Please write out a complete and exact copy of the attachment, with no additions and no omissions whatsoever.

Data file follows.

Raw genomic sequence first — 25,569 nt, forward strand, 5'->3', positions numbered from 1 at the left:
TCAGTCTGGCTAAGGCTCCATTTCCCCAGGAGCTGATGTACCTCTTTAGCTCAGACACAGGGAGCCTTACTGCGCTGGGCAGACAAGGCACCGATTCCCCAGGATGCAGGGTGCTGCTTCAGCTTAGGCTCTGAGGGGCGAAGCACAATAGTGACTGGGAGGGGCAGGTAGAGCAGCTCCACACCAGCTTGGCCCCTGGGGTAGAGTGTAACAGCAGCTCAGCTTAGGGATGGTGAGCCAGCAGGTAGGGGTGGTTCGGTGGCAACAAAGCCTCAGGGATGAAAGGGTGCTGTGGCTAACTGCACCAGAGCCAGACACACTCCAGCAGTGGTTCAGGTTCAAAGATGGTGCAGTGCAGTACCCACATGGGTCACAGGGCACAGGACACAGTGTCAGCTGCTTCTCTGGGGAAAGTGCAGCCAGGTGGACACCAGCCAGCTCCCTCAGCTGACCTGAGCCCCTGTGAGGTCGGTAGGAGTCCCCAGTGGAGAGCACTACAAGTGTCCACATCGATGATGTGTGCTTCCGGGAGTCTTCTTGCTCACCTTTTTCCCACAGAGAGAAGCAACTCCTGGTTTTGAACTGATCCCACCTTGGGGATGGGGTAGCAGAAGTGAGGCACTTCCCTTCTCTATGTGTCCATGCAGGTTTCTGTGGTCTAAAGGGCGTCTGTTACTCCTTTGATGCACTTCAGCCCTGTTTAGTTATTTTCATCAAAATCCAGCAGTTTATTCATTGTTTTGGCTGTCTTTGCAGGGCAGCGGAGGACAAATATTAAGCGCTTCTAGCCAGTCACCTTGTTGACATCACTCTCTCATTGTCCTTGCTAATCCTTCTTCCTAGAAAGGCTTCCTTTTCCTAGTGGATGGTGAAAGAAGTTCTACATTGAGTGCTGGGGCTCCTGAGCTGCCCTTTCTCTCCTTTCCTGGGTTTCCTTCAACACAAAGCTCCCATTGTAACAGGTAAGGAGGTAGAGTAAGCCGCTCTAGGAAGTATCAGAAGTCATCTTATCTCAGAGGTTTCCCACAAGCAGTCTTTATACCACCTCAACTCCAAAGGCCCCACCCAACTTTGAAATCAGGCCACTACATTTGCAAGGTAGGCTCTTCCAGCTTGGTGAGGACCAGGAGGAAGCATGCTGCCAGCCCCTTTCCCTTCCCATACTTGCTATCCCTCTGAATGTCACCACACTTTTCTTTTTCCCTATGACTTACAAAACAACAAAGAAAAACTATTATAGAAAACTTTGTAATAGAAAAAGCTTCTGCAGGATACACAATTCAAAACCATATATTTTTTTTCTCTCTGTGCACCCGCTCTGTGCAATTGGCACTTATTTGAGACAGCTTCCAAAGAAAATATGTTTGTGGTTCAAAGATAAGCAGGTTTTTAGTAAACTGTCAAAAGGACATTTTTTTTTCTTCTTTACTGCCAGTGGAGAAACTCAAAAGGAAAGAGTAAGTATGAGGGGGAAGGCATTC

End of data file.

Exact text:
Raw genomic sequence first — 25,569 nt, forward strand, 5'->3', positions numbered from 1 at the left:
TCAGTCTGGCTAAGGCTCCATTTCCCCAGGAGCTGATGTACCTCTTTAGCTCAGACACAGGGAGCCTTACTGCGCTGGGCAGACAAGGCACCGATTCCCCAGGATGCAGGGTGCTGCTTCAGCTTAGGCTCTGAGGGGCGAAGCACAATAGTGACTGGGAGGGGCAGGTAGAGCAGCTCCACACCAGCTTGGCCCCTGGGGTAGAGTGTAACAGCAGCTCAGCTTAGGGATGGTGAGCCAGCAGGTAGGGGTGGTTCGGTGGCAACAAAGCCTCAGGGATGAAAGGGTGCTGTGGCTAACTGCACCAGAGCCAGACACACTCCAGCAGTGGTTCAGGTTCAAAGATGGTGCAGTGCAGTACCCACATGGGTCACAGGGCACAGGACACAGTGTCAGCTGCTTCTCTGGGGAAAGTGCAGCCAGGTGGACACCAGCCAGCTCCCTCAGCTGACCTGAGCCCCTGTGAGGTCGGTAGGAGTCCCCAGTGGAGAGCACTACAAGTGTCCACATCGATGATGTGTGCTTCCGGGAGTCTTCTTGCTCACCTTTTTCCCACAGAGAGAAGCAACTCCTGGTTTTGAACTGATCCCACCTTGGGGATGGGGTAGCAGAAGTGAGGCACTTCCCTTCTCTATGTGTCCATGCAGGTTTCTGTGGTCTAAAGGGCGTCTGTTACTCCTTTGATGCACTTCAGCCCTGTTTAGTTATTTTCATCAAAATCCAGCAGTTTATTCATTGTTTTGGCTGTCTTTGCAGGGCAGCGGAGGACAAATATTAAGCGCTTCTAGCCAGTCACCTTGTTGACATCACTCTCTCATTGTCCTTGCTAATCCTTCTTCCTAGAAAGGCTTCCTTTTCCTAGTGGATGGTGAAAGAAGTTCTACATTGAGTGCTGGGGCTCCTGAGCTGCCCTTTCTCTCCTTTCCTGGGTTTCCTTCAACACAAAGCTCCCATTGTAACAGGTAAGGAGGTAGAGTAAGCCGCTCTAGGAAGTATCAGAAGTCATCTTATCTCAGAGGTTTCCCACAAGCAGTCTTTATACCACCTCAACTCCAAAGGCCCCACCCAACTTTGAAATCAGGCCACTACATTTGCAAGGTAGGCTCTTCCAGCTTGGTGAGGACCAGGAGGAAGCATGCTGCCAGCCCCTTTCCCTTCCCATACTTGCTATCCCTCTGAATGTCACCACACTTTTCTTTTTCCCTATGACTTACAAAACAACAAAGAAAAACTATTATAGAAAACTTTGTAATAGAAAAAGCTTCTGCAGGATACACAATTCAAAACCATATATTTTTTTTCTCTCTGTGCACCCGCTCTGTGCAATTGGCACTTATTTGAGACAGCTTCCAAAGAAAATATGTTTGTGGTTCAAAGATAAGCAGGTTTTTAGTAAACTGTCAAAAGGACATTTTTTTTTCTTCTTTACTGCCAGTGGAGAAACTCAAAAGGAAAGAGTAAGTATGAGGGGGAAGGCATTC